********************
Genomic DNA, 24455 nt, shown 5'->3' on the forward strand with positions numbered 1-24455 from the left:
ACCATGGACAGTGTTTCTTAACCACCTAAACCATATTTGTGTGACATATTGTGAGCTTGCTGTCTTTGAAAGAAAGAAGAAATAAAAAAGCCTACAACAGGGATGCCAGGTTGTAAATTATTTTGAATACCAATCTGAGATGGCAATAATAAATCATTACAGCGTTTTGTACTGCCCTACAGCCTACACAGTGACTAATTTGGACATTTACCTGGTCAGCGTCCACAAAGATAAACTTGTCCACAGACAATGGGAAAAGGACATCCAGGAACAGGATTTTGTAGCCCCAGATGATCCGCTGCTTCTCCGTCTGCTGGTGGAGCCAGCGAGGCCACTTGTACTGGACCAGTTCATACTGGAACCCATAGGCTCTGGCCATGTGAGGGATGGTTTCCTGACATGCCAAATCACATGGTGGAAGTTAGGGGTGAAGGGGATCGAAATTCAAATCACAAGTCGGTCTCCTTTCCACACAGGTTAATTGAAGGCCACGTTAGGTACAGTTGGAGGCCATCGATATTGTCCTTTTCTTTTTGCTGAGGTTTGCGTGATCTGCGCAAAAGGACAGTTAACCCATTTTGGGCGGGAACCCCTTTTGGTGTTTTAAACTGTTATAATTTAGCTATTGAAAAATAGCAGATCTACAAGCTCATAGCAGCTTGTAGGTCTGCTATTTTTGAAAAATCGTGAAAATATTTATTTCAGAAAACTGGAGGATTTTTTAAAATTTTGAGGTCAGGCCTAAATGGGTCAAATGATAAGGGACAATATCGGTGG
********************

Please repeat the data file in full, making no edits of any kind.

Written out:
Genomic DNA, 24455 nt, shown 5'->3' on the forward strand with positions numbered 1-24455 from the left:
ACCATGGACAGTGTTTCTTAACCACCTAAACCATATTTGTGTGACATATTGTGAGCTTGCTGTCTTTGAAAGAAAGAAGAAATAAAAAAGCCTACAACAGGGATGCCAGGTTGTAAATTATTTTGAATACCAATCTGAGATGGCAATAATAAATCATTACAGCGTTTTGTACTGCCCTACAGCCTACACAGTGACTAATTTGGACATTTACCTGGTCAGCGTCCACAAAGATAAACTTGTCCACAGACAATGGGAAAAGGACATCCAGGAACAGGATTTTGTAGCCCCAGATGATCCGCTGCTTCTCCGTCTGCTGGTGGAGCCAGCGAGGCCACTTGTACTGGACCAGTTCATACTGGAACCCATAGGCTCTGGCCATGTGAGGGATGGTTTCCTGACATGCCAAATCACATGGTGGAAGTTAGGGGTGAAGGGGATCGAAATTCAAATCACAAGTCGGTCTCCTTTCCACACAGGTTAATTGAAGGCCACGTTAGGTACAGTTGGAGGCCATCGATATTGTCCTTTTCTTTTTGCTGAGGTTTGCGTGATCTGCGCAAAAGGACAGTTAACCCATTTTGGGCGGGAACCCCTTTTGGTGTTTTAAACTGTTATAATTTAGCTATTGAAAAATAGCAGATCTACAAGCTCATAGCAGCTTGTAGGTCTGCTATTTTTGAAAAATCGTGAAAATATTTATTTCAGAAAACTGGAGGATTTTTTAAAATTTTGAGGTCAGGCCTAAATGGGTCAAATGATAAGGGACAATATCGGTGG